What it is The Streng brothers create progressive furnishings, appliances and consumer products that are sculpted, sleek and soothing all at once. Their commercial client list boasts well-known names such as Kohler, Herman Miller, and Swatch, and they’ve also received numerous design-industry awards and have been recognized by the Ten Avant Garde and the Smithsonian’s Cooper-Hewitt Design Triennial for their impeccable and always spot-on trend foresight.
Who they are Trained at the Milwaukee Institute of Art and Design, the brothers work out of their Garfield Park studio. (Daniel has lived in the city for 14 years, Chris for five years.) The duo is inspired by advancements in how different materials are made and environmental sustainability, as well as Japanese naturalistic minimalism.
What they make Recent designs include Kohler’s overflowing sok tub ($5,500–$6,600) and the ultra-mod, neon gel-coated Ubu ($560) stools—Paris Hilton owns one. Client requests are often hush-hush as Streng’s projects usually don’t appear on the market until five to ten years after they’re conceived. However, a more affordable spring 2008 furniture line is in the works. “We hope to extend our reach past the white walls of exhibition rooms,” Chris says. One of the pieces, a contemporary flat-back café chair called C07 (pictured, below left) will be available in various finishes, from raw wood to glossy plastic.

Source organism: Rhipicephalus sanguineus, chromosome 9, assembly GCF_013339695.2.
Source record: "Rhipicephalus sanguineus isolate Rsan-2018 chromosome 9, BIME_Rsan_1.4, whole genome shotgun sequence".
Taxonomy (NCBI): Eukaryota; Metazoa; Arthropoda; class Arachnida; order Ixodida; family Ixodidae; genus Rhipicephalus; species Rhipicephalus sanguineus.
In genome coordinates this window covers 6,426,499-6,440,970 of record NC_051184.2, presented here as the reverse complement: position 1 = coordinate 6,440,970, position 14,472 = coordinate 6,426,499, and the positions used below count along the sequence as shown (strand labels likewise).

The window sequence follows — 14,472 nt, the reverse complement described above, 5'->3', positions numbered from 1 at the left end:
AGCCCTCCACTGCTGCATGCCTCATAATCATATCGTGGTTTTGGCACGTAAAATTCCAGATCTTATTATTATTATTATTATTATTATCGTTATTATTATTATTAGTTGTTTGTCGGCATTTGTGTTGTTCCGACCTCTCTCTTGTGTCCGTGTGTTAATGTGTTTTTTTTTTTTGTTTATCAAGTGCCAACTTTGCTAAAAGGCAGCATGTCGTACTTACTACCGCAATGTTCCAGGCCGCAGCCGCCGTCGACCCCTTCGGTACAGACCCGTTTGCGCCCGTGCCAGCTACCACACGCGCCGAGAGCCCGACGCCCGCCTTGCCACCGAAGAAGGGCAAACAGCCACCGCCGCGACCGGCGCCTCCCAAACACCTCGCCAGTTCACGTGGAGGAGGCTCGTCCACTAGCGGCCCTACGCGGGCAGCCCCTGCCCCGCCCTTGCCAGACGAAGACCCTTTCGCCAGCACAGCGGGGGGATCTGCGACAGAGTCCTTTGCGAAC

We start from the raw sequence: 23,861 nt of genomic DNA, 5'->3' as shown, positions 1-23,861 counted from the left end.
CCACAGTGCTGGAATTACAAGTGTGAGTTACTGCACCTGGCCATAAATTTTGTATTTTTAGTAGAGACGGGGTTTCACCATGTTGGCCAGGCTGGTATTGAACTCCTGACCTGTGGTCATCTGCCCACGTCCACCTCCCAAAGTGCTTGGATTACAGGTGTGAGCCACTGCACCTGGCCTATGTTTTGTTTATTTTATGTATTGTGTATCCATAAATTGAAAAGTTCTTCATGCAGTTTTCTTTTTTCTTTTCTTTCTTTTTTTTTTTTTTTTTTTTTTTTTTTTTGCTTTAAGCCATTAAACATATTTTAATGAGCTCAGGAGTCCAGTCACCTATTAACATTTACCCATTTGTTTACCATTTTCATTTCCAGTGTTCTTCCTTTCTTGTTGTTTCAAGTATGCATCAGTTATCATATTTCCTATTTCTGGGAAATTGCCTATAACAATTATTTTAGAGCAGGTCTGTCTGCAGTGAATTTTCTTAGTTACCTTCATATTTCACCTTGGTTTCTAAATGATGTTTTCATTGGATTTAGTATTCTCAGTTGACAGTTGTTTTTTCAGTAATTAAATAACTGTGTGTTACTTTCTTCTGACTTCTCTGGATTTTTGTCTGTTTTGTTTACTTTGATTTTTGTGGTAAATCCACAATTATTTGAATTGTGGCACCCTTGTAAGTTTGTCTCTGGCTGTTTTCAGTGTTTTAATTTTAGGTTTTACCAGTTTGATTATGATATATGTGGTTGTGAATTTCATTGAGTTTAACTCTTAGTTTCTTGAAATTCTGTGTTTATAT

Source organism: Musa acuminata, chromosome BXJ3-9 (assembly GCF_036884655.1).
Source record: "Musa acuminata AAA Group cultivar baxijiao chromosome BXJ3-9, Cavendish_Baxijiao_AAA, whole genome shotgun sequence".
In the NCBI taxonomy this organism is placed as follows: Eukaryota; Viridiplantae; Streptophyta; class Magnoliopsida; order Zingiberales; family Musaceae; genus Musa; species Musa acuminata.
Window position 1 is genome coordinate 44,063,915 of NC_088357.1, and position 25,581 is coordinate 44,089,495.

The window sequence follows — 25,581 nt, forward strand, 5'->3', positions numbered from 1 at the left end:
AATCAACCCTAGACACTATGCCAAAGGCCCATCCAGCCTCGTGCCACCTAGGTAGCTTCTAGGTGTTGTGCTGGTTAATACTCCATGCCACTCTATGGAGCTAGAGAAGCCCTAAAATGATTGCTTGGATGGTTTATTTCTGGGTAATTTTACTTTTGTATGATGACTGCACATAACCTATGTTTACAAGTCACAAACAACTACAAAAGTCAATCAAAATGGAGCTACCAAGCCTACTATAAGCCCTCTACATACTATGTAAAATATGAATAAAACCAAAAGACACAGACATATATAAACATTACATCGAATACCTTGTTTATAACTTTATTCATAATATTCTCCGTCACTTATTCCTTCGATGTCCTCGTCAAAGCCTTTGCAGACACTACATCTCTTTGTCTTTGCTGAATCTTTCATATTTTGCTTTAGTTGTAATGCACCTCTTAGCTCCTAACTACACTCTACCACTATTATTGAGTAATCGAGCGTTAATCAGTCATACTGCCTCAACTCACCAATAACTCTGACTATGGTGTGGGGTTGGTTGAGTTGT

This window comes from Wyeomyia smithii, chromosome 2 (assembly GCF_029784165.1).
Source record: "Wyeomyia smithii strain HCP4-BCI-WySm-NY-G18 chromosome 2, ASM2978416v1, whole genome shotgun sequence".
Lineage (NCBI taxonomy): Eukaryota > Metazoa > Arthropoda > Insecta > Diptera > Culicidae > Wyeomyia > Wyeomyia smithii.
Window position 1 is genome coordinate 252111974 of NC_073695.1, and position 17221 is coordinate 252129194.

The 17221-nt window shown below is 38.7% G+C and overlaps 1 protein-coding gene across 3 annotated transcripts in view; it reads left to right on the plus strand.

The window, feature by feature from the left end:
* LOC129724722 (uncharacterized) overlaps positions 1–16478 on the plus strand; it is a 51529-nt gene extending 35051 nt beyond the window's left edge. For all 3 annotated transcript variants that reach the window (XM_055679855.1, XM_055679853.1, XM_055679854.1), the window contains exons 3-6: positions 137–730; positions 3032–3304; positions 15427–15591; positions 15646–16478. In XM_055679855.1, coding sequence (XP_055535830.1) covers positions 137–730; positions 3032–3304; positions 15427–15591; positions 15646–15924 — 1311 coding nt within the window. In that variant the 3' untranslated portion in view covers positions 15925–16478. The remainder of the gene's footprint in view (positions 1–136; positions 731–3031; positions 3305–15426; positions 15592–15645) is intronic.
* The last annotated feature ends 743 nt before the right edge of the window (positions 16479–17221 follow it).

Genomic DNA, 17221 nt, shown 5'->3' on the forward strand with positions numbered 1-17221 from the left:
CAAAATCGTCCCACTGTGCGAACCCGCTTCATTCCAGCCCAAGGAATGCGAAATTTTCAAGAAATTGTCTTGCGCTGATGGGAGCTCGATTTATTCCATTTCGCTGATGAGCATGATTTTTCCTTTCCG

Where to find them Although many of Streng’s works are held in private collections, some are also available at Orange Skin (223 W Erie St, 312-335-1033). You might see the designers wandering around the SOFA (Sculptural Objects & Functional Art) Exposition at Navy Pier this weekend, where they’ve presented in the past. The pair wants to check out a few exhibits like the contemporary work furniture from Illinois’ Crab Tree Farm. They’ll also listen to guest speaker Critz Campbell of B9 Furniture, with whom Streng recently exhibited at the Cooper-Hewitt Design Museum. “His work is a great example of the spaces where the craft of an artisan and design come together,” Daniel says.